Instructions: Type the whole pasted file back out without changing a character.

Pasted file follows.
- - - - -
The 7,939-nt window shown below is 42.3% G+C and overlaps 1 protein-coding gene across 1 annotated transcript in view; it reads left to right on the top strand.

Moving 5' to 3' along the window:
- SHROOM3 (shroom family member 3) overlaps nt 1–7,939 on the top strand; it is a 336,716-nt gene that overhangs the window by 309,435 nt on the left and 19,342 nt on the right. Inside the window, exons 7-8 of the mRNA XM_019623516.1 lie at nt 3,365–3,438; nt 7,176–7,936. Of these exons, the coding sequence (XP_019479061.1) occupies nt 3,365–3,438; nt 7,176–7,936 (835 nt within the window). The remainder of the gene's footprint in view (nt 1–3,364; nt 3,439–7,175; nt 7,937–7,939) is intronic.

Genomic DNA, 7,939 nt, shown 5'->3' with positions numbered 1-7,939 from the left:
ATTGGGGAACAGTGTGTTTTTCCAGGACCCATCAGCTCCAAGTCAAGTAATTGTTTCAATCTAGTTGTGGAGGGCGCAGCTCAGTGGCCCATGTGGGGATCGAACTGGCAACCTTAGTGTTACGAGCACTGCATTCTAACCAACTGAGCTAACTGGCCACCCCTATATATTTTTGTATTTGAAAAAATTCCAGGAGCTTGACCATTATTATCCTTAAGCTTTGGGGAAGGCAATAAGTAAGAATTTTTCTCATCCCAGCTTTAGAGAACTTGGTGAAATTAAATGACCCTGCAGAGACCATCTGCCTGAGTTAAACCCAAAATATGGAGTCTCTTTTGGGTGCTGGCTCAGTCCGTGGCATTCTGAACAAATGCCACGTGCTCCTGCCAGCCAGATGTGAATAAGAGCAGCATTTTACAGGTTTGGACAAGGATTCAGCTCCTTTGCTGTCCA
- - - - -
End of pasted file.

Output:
The 7,939-nt window shown below is 42.3% G+C and overlaps 1 protein-coding gene across 1 annotated transcript in view; it reads left to right on the top strand.

Moving 5' to 3' along the window:
- SHROOM3 (shroom family member 3) overlaps nt 1–7,939 on the top strand; it is a 336,716-nt gene that overhangs the window by 309,435 nt on the left and 19,342 nt on the right. Inside the window, exons 7-8 of the mRNA XM_019623516.1 lie at nt 3,365–3,438; nt 7,176–7,936. Of these exons, the coding sequence (XP_019479061.1) occupies nt 3,365–3,438; nt 7,176–7,936 (835 nt within the window). The remainder of the gene's footprint in view (nt 1–3,364; nt 3,439–7,175; nt 7,937–7,939) is intronic.

Genomic DNA, 7,939 nt, shown 5'->3' with positions numbered 1-7,939 from the left:
ATTGGGGAACAGTGTGTTTTTCCAGGACCCATCAGCTCCAAGTCAAGTAATTGTTTCAATCTAGTTGTGGAGGGCGCAGCTCAGTGGCCCATGTGGGGATCGAACTGGCAACCTTAGTGTTACGAGCACTGCATTCTAACCAACTGAGCTAACTGGCCACCCCTATATATTTTTGTATTTGAAAAAATTCCAGGAGCTTGACCATTATTATCCTTAAGCTTTGGGGAAGGCAATAAGTAAGAATTTTTCTCATCCCAGCTTTAGAGAACTTGGTGAAATTAAATGACCCTGCAGAGACCATCTGCCTGAGTTAAACCCAAAATATGGAGTCTCTTTTGGGTGCTGGCTCAGTCCGTGGCATTCTGAACAAATGCCACGTGCTCCTGCCAGCCAGATGTGAATAAGAGCAGCATTTTACAGGTTTGGACAAGGATTCAGCTCCTTTGCTGTCCA